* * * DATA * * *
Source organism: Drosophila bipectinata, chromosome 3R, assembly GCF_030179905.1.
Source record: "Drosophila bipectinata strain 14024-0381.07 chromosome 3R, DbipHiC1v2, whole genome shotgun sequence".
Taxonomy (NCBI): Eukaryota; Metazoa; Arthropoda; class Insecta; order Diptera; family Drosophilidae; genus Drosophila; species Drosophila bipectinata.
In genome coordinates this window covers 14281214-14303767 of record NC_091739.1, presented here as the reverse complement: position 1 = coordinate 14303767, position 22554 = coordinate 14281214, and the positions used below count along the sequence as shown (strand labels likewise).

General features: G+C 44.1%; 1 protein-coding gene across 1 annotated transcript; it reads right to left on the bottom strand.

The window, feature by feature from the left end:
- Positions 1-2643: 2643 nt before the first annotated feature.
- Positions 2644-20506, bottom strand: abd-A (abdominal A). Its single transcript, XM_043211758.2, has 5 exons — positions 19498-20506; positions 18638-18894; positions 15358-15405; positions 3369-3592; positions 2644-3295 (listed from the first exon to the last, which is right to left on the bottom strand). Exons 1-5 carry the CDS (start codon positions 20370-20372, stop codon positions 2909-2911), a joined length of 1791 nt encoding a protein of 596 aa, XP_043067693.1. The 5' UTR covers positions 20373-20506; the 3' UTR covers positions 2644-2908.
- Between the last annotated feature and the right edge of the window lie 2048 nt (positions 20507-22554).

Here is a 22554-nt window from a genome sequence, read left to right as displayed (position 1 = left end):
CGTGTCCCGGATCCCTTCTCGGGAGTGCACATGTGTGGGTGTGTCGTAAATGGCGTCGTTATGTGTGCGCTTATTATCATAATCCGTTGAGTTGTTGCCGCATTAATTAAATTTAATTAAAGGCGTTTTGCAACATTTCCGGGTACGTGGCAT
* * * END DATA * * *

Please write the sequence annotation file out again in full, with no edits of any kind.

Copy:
Source organism: Drosophila bipectinata, chromosome 3R, assembly GCF_030179905.1.
Source record: "Drosophila bipectinata strain 14024-0381.07 chromosome 3R, DbipHiC1v2, whole genome shotgun sequence".
Taxonomy (NCBI): Eukaryota; Metazoa; Arthropoda; class Insecta; order Diptera; family Drosophilidae; genus Drosophila; species Drosophila bipectinata.
In genome coordinates this window covers 14281214-14303767 of record NC_091739.1, presented here as the reverse complement: position 1 = coordinate 14303767, position 22554 = coordinate 14281214, and the positions used below count along the sequence as shown (strand labels likewise).

General features: G+C 44.1%; 1 protein-coding gene across 1 annotated transcript; it reads right to left on the bottom strand.

The window, feature by feature from the left end:
- Positions 1-2643: 2643 nt before the first annotated feature.
- Positions 2644-20506, bottom strand: abd-A (abdominal A). Its single transcript, XM_043211758.2, has 5 exons — positions 19498-20506; positions 18638-18894; positions 15358-15405; positions 3369-3592; positions 2644-3295 (listed from the first exon to the last, which is right to left on the bottom strand). Exons 1-5 carry the CDS (start codon positions 20370-20372, stop codon positions 2909-2911), a joined length of 1791 nt encoding a protein of 596 aa, XP_043067693.1. The 5' UTR covers positions 20373-20506; the 3' UTR covers positions 2644-2908.
- Between the last annotated feature and the right edge of the window lie 2048 nt (positions 20507-22554).

Here is a 22554-nt window from a genome sequence, read left to right as displayed (position 1 = left end):
CGTGTCCCGGATCCCTTCTCGGGAGTGCACATGTGTGGGTGTGTCGTAAATGGCGTCGTTATGTGTGCGCTTATTATCATAATCCGTTGAGTTGTTGCCGCATTAATTAAATTTAATTAAAGGCGTTTTGCAACATTTCCGGGTACGTGGCAT